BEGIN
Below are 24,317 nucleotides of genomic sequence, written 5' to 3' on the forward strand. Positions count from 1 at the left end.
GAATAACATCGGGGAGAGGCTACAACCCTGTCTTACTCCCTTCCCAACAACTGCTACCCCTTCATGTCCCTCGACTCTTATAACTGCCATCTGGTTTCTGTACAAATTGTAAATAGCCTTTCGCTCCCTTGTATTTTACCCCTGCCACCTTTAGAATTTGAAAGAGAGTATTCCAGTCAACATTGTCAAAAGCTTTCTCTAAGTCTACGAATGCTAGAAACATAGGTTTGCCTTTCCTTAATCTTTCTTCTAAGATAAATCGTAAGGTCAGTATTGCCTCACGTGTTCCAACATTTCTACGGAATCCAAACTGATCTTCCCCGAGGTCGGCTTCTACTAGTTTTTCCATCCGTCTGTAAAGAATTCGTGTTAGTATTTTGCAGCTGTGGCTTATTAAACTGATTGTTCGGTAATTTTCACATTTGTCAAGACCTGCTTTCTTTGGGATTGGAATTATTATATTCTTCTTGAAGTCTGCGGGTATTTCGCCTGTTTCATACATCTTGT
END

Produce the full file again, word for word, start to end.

Below are 24,317 nucleotides of genomic sequence, written 5' to 3' on the forward strand. Positions count from 1 at the left end.
GAATAACATCGGGGAGAGGCTACAACCCTGTCTTACTCCCTTCCCAACAACTGCTACCCCTTCATGTCCCTCGACTCTTATAACTGCCATCTGGTTTCTGTACAAATTGTAAATAGCCTTTCGCTCCCTTGTATTTTACCCCTGCCACCTTTAGAATTTGAAAGAGAGTATTCCAGTCAACATTGTCAAAAGCTTTCTCTAAGTCTACGAATGCTAGAAACATAGGTTTGCCTTTCCTTAATCTTTCTTCTAAGATAAATCGTAAGGTCAGTATTGCCTCACGTGTTCCAACATTTCTACGGAATCCAAACTGATCTTCCCCGAGGTCGGCTTCTACTAGTTTTTCCATCCGTCTGTAAAGAATTCGTGTTAGTATTTTGCAGCTGTGGCTTATTAAACTGATTGTTCGGTAATTTTCACATTTGTCAAGACCTGCTTTCTTTGGGATTGGAATTATTATATTCTTCTTGAAGTCTGCGGGTATTTCGCCTGTTTCATACATCTTGT